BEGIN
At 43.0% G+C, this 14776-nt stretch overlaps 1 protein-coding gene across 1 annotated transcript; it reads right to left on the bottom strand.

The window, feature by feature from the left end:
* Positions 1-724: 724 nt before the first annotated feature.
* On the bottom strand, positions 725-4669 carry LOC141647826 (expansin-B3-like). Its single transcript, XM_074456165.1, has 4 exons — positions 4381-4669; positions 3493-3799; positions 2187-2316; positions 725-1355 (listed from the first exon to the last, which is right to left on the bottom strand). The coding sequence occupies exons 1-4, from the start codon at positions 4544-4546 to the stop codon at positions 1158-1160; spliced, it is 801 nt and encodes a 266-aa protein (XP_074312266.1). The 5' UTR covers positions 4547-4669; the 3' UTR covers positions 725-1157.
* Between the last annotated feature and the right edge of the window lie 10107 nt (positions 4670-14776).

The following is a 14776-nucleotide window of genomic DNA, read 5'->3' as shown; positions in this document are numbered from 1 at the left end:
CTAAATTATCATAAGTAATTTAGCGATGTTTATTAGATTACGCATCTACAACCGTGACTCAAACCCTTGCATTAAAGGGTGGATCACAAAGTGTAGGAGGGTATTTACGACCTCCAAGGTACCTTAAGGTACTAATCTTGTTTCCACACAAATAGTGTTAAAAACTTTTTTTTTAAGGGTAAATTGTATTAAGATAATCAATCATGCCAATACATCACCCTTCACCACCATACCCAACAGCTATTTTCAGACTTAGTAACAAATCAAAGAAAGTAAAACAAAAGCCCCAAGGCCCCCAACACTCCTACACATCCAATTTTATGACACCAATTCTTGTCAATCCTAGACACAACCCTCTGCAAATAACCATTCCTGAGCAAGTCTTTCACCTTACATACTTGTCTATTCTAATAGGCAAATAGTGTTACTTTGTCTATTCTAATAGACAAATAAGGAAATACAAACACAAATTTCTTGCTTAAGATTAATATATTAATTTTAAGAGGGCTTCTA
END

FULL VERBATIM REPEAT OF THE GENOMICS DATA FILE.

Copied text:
At 43.0% G+C, this 14776-nt stretch overlaps 1 protein-coding gene across 1 annotated transcript; it reads right to left on the bottom strand.

The window, feature by feature from the left end:
* Positions 1-724: 724 nt before the first annotated feature.
* On the bottom strand, positions 725-4669 carry LOC141647826 (expansin-B3-like). Its single transcript, XM_074456165.1, has 4 exons — positions 4381-4669; positions 3493-3799; positions 2187-2316; positions 725-1355 (listed from the first exon to the last, which is right to left on the bottom strand). The coding sequence occupies exons 1-4, from the start codon at positions 4544-4546 to the stop codon at positions 1158-1160; spliced, it is 801 nt and encodes a 266-aa protein (XP_074312266.1). The 5' UTR covers positions 4547-4669; the 3' UTR covers positions 725-1157.
* Between the last annotated feature and the right edge of the window lie 10107 nt (positions 4670-14776).

The following is a 14776-nucleotide window of genomic DNA, read 5'->3' as shown; positions in this document are numbered from 1 at the left end:
CTAAATTATCATAAGTAATTTAGCGATGTTTATTAGATTACGCATCTACAACCGTGACTCAAACCCTTGCATTAAAGGGTGGATCACAAAGTGTAGGAGGGTATTTACGACCTCCAAGGTACCTTAAGGTACTAATCTTGTTTCCACACAAATAGTGTTAAAAACTTTTTTTTTAAGGGTAAATTGTATTAAGATAATCAATCATGCCAATACATCACCCTTCACCACCATACCCAACAGCTATTTTCAGACTTAGTAACAAATCAAAGAAAGTAAAACAAAAGCCCCAAGGCCCCCAACACTCCTACACATCCAATTTTATGACACCAATTCTTGTCAATCCTAGACACAACCCTCTGCAAATAACCATTCCTGAGCAAGTCTTTCACCTTACATACTTGTCTATTCTAATAGGCAAATAGTGTTACTTTGTCTATTCTAATAGACAAATAAGGAAATACAAACACAAATTTCTTGCTTAAGATTAATATATTAATTTTAAGAGGGCTTCTA